Librarian Yu-Lan Chou, Program Coordinator - Technical Services at Santa Clara City Library has 26 years of librarianship under her belt. The library delights in producing innovative and interactive programming that speaks to the wants and needs of her community. Keep reading to learn about her successful library programs, rewarding experiences providing library assistance and unique library rental program.
Q: How long have you worked as a librarian?
I have been working as a librarian since 1991. Previously I worked as an academic librarian with the Ohio State University and U.C. Berkeley. I also worked as a library consultant and for a library software company before I took my current position in 2013. It is a big difference and I really enjoy the crowd at the library!
Q: Do you have a unique program or service that has been successful in your community?
My Library just had a COMIC CON in September of 2016. Superheroes, Darth Vader, Stormtroopers, and many manga characters popped up. Vendors gave out free samples, model kits, and comic books. Children and adults were invited to make their own sunglasses, coasters, masks, and buttons using comic book pages. A panel discussion made of a Pixar artist, representatives from Lucas Films (Star Wars) and Women in Comics featured a talk about storyboarding from idea to film. The discussion was well received, there was standing-room only, and we received tons of positive feedback from the program.
Q: Do you have a new program, location or technology that you would like to share information about?
We started a STEM program in 2016, targeted for all ages and families. We had more than 10,000 people participate in a one-day event filled with demonstrations, hands-on sessions, discussions, and play-around. It was a huge success and the 2017 STEM program is scheduled on April 29 at the Central Park Library. Visit stemcentral.org for more information!
Q: What do you wish your patrons knew that your library offers?
Many people don’t know that Santa Clara City Library has a joint program with Silicon Valley Power and offers many tools for check-out. For example, the EMF meter (aka ghost detector) is an item that people can check out for their home improvement projects or ghost hunting tours. We also offer Fitbits for fitness and Hotspot devices for connecting to the internet. Usually, the loan period lasts at least a week.
Q: What is a major focus for your library right now?
The current focus of my library is to refine what we have and explore new ways to meet the wants of our patrons and community. In addition to collections and programs, a Mission Branch renovation plan is in progress and a new bookmobile will follow.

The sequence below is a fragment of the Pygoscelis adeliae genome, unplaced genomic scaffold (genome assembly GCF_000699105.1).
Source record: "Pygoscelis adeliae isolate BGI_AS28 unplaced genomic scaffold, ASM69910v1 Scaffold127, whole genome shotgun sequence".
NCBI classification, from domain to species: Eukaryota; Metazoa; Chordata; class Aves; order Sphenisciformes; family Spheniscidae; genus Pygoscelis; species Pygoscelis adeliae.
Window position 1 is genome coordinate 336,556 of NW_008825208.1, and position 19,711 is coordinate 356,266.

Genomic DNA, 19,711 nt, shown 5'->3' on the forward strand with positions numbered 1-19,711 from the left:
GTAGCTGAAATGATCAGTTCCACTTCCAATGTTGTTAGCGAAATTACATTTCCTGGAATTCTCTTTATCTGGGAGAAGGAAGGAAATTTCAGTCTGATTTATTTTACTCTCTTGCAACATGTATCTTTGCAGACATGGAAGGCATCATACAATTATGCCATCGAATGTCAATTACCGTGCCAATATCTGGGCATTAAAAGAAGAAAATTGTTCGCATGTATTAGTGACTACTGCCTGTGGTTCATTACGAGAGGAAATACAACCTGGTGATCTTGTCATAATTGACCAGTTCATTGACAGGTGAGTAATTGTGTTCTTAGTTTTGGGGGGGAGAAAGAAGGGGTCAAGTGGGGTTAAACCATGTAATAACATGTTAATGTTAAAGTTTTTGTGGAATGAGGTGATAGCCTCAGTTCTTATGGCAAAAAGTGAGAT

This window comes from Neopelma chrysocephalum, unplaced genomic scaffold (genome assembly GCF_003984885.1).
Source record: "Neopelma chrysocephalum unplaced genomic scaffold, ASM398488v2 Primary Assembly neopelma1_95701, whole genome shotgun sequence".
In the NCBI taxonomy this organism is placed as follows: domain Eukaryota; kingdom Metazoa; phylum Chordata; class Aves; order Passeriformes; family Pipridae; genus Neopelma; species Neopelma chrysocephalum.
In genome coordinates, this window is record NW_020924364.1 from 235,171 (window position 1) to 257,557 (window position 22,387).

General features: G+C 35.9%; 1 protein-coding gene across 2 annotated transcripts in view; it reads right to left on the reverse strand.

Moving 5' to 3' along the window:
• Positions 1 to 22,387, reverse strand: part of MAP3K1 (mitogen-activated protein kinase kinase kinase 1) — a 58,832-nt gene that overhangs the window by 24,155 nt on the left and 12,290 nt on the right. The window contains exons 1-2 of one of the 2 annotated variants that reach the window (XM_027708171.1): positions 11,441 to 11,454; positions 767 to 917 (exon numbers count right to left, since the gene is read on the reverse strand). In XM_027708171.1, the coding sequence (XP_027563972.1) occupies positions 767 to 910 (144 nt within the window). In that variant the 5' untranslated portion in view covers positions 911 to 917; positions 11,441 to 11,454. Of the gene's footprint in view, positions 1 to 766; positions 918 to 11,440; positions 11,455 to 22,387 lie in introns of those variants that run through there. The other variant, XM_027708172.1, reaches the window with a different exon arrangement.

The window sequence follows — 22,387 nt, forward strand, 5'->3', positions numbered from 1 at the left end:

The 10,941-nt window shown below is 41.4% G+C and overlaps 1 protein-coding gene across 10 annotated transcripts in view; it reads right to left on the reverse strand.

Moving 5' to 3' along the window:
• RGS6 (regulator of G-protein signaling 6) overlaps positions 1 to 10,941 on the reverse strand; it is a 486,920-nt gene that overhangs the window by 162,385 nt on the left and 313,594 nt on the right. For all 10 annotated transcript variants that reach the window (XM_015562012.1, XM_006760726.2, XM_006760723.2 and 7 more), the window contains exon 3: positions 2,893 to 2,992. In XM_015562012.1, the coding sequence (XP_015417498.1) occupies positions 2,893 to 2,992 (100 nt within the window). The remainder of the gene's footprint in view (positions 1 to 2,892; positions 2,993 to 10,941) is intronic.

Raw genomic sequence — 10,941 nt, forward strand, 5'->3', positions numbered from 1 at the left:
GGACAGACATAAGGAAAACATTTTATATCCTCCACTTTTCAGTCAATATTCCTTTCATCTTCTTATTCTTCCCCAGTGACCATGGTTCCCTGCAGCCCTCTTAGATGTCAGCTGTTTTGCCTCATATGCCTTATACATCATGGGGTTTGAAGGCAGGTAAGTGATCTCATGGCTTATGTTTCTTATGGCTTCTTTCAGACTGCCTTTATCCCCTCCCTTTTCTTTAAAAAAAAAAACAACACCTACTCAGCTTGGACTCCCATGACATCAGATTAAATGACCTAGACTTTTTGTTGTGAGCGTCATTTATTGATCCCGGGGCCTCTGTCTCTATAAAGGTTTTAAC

Q: Where do you see librarianship in 10 years?
People say a lot of jobs will be replaced by robots in the near future, including librarians. While a lot has been done to automate the behind the scene library operations, people are actually more supportive to tailored customer service and they value the attention they are given. The one-to-one conversation that takes place between a library staff and a patron is often the best human encounter of that patron’s day. Don’t underestimate our power and we can do much more to make a difference. The unique and trusted relationship that a public library holds with patrons is a treasure. People who finished school in their late 20’s and get busy with the jobs of their early 30’s will probably visit the library less frequently, but they will bring their kids into the library for story time programs when they have children. The cycle starts over. The more young people we see today in the library, the more we will see ten years from now.
Q: What’s your proudest moment as a librarian?
Librarians like to help and the impact we make is sometimes unimaginable. There have been many occasions over the years where I was privileged to be acknowledged. My proudest moment as a librarian is when I see others return to me with their success stories. I am thrilled to be a part of it. One time I was called to help with a patron’s reference question and he mailed a $50.00 donation check to the library afterwards, thanking me for my assistance. I don’t know him and couldn’t even recall what the question was. That was an interesting & memorable experience.
Q: What is your must follow piece of advice for running a successful library program?
Dive deeper with data – quantitative information such as program attendance doesn’t always tell the full story.
Q: What’s the craziest thing you’ve ever gotten in your book drop?
A slice of bacon inside a book, maybe used as a bookmark, was found in the book drop but the book was not a cookbook. Other honorable mentions include a squid tentacle inside a cooking video box and a soggy diaper pack taped with a parenting book.
Q: Please finish this sentence: A library is…
where you can day dream and daydreams come true in/at/from a library.
Listen to a brief audio clip of Santa Clara residents expressing what their local library means to them.